GM move to lift farm confidence

Rueben HaleCountryman
GM move to lift farm confidence
Camera IconGM move to lift farm confidence Credit: Countryman

Cunderdin grower John Snooke says the “GM green light” will pay dividends for his farming operation immediately.

Mr Snooke, who has planted a large GM canola crop alongside his wheat, barley and lupins this year, said the passing of Western Australia's Genetically Modified Crops Free Areas Repeal Bill last week would mean a new era of improved confidence, planning and productivity for his farm.

It has been a busy decade for the passionate GM advocate, after taking on the fight to allow genetically modified crops to be grown in WA.

GM crops had been largely banned as result of the Act’s implementation by a Labor government in 2003.

“I’m really satisfied a grower will now be given a choice as to whether or not they grow GM,” Mr Snooke said.

“In hindsight it was a hugely taxing challenge for me and others in the organisation but in the end it has been more than worth it for the benefit it will provide for the agricultural industry in this State.”

Mr Snooke, who is expecting a “better than average” harvest this year, said he is already reaping the benefits of GM on his farm.

“I’m definitely happy with the way the season is turning out, despite a just a touch of frost damage,” Mr Snooke said.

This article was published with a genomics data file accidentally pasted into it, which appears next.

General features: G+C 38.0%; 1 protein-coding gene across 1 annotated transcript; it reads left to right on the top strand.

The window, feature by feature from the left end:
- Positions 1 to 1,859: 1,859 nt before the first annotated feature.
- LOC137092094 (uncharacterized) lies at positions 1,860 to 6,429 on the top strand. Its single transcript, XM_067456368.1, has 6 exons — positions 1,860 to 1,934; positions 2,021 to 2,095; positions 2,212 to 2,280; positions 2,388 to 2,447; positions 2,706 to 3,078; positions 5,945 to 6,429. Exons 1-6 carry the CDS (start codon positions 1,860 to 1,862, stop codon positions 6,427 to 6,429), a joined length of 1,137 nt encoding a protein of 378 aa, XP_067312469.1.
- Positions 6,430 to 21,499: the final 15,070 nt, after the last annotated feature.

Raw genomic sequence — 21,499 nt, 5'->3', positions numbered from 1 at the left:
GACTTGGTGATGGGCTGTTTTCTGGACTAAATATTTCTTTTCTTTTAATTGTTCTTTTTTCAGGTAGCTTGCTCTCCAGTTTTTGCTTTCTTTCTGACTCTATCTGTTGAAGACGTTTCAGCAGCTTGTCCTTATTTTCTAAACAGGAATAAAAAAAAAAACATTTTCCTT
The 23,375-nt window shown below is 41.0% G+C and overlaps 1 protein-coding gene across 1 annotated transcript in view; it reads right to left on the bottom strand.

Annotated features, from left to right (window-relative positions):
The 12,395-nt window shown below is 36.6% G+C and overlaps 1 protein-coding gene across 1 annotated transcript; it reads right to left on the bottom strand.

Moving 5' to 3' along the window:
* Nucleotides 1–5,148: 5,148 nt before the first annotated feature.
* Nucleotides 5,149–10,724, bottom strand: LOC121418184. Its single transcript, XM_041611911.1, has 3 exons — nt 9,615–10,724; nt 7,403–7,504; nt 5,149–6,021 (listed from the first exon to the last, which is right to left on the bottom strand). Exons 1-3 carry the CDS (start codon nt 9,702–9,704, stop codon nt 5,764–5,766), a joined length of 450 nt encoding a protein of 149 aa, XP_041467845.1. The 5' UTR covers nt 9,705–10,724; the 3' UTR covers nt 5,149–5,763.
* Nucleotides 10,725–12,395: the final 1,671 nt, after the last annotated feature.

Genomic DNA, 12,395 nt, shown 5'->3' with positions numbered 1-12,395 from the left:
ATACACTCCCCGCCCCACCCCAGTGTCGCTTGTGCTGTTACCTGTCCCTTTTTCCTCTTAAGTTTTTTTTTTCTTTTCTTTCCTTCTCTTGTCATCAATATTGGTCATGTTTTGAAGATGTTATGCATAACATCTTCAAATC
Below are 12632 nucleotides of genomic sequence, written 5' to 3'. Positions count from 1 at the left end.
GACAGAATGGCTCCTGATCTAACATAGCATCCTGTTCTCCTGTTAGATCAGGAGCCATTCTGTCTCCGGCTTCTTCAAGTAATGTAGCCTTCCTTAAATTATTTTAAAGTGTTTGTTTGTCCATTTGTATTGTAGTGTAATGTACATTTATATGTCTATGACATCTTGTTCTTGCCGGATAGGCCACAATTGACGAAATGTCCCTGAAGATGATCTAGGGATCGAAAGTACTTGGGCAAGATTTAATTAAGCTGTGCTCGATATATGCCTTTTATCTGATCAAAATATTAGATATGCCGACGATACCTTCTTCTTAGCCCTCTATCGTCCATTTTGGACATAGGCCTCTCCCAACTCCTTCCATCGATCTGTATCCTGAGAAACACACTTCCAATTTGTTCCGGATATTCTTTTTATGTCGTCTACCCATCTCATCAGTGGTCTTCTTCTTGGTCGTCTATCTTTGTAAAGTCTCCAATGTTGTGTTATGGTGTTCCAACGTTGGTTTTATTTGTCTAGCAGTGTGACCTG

“This year 80 per cent of my canola is GM and I am pleased I will now be able to use this tool with some degree of certainty in the future,” he said. “It will mean that I can now make longer term crop planning decisions that will help me to increase my yields further.

“I am also confident that in time it will add more benefit through providing a solid platform for further research and development to help tackle widespread problems of frost and drought that farmers have to contend with in this State.”

Mr Snooke said he was concerned about the future of GM under a future State Labor Government.

“Labor are ideologically opposed to GM crop and if they win the election next year they are going to have a tricky time if they attempt to ban the growing of GM,” he said.

“The repeal has already sent a very strong signal to the grains research and development community that WA is now open for business and it would be a mistake by any future government to disrupt that message.”

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